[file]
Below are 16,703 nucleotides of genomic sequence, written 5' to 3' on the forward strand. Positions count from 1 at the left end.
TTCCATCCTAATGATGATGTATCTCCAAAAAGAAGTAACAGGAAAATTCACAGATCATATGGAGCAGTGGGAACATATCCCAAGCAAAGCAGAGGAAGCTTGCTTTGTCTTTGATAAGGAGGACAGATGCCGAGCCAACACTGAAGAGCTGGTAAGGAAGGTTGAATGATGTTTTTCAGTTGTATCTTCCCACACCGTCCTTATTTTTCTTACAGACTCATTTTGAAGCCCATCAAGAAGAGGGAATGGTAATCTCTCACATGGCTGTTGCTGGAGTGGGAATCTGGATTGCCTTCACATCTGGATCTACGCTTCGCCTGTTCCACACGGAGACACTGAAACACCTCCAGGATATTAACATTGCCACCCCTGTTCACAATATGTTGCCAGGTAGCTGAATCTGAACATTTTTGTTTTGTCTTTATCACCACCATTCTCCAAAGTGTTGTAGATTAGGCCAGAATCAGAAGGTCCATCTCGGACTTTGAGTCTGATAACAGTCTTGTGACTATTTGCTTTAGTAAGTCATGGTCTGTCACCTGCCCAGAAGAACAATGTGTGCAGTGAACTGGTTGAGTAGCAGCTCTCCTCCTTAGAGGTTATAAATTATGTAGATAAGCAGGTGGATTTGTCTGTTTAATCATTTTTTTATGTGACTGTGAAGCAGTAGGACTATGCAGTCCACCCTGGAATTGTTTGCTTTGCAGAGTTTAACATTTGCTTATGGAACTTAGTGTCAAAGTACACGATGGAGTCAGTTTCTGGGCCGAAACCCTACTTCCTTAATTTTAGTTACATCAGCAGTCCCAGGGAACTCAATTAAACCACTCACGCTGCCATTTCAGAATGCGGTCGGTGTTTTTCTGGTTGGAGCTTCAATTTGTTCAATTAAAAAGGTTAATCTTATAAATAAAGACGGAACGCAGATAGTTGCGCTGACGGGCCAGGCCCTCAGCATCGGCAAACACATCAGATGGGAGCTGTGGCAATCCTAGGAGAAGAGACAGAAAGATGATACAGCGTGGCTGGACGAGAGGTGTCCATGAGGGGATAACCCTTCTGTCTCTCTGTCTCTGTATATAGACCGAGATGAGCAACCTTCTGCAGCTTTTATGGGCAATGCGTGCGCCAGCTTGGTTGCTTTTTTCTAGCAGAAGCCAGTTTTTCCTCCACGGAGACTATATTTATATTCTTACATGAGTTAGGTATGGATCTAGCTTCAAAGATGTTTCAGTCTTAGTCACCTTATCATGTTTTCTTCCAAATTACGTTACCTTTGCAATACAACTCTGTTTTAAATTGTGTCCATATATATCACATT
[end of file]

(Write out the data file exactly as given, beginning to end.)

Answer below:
Below are 16,703 nucleotides of genomic sequence, written 5' to 3' on the forward strand. Positions count from 1 at the left end.
TTCCATCCTAATGATGATGTATCTCCAAAAAGAAGTAACAGGAAAATTCACAGATCATATGGAGCAGTGGGAACATATCCCAAGCAAAGCAGAGGAAGCTTGCTTTGTCTTTGATAAGGAGGACAGATGCCGAGCCAACACTGAAGAGCTGGTAAGGAAGGTTGAATGATGTTTTTCAGTTGTATCTTCCCACACCGTCCTTATTTTTCTTACAGACTCATTTTGAAGCCCATCAAGAAGAGGGAATGGTAATCTCTCACATGGCTGTTGCTGGAGTGGGAATCTGGATTGCCTTCACATCTGGATCTACGCTTCGCCTGTTCCACACGGAGACACTGAAACACCTCCAGGATATTAACATTGCCACCCCTGTTCACAATATGTTGCCAGGTAGCTGAATCTGAACATTTTTGTTTTGTCTTTATCACCACCATTCTCCAAAGTGTTGTAGATTAGGCCAGAATCAGAAGGTCCATCTCGGACTTTGAGTCTGATAACAGTCTTGTGACTATTTGCTTTAGTAAGTCATGGTCTGTCACCTGCCCAGAAGAACAATGTGTGCAGTGAACTGGTTGAGTAGCAGCTCTCCTCCTTAGAGGTTATAAATTATGTAGATAAGCAGGTGGATTTGTCTGTTTAATCATTTTTTTATGTGACTGTGAAGCAGTAGGACTATGCAGTCCACCCTGGAATTGTTTGCTTTGCAGAGTTTAACATTTGCTTATGGAACTTAGTGTCAAAGTACACGATGGAGTCAGTTTCTGGGCCGAAACCCTACTTCCTTAATTTTAGTTACATCAGCAGTCCCAGGGAACTCAATTAAACCACTCACGCTGCCATTTCAGAATGCGGTCGGTGTTTTTCTGGTTGGAGCTTCAATTTGTTCAATTAAAAAGGTTAATCTTATAAATAAAGACGGAACGCAGATAGTTGCGCTGACGGGCCAGGCCCTCAGCATCGGCAAACACATCAGATGGGAGCTGTGGCAATCCTAGGAGAAGAGACAGAAAGATGATACAGCGTGGCTGGACGAGAGGTGTCCATGAGGGGATAACCCTTCTGTCTCTCTGTCTCTGTATATAGACCGAGATGAGCAACCTTCTGCAGCTTTTATGGGCAATGCGTGCGCCAGCTTGGTTGCTTTTTTCTAGCAGAAGCCAGTTTTTCCTCCACGGAGACTATATTTATATTCTTACATGAGTTAGGTATGGATCTAGCTTCAAAGATGTTTCAGTCTTAGTCACCTTATCATGTTTTCTTCCAAATTACGTTACCTTTGCAATACAACTCTGTTTTAAATTGTGTCCATATATATCACATT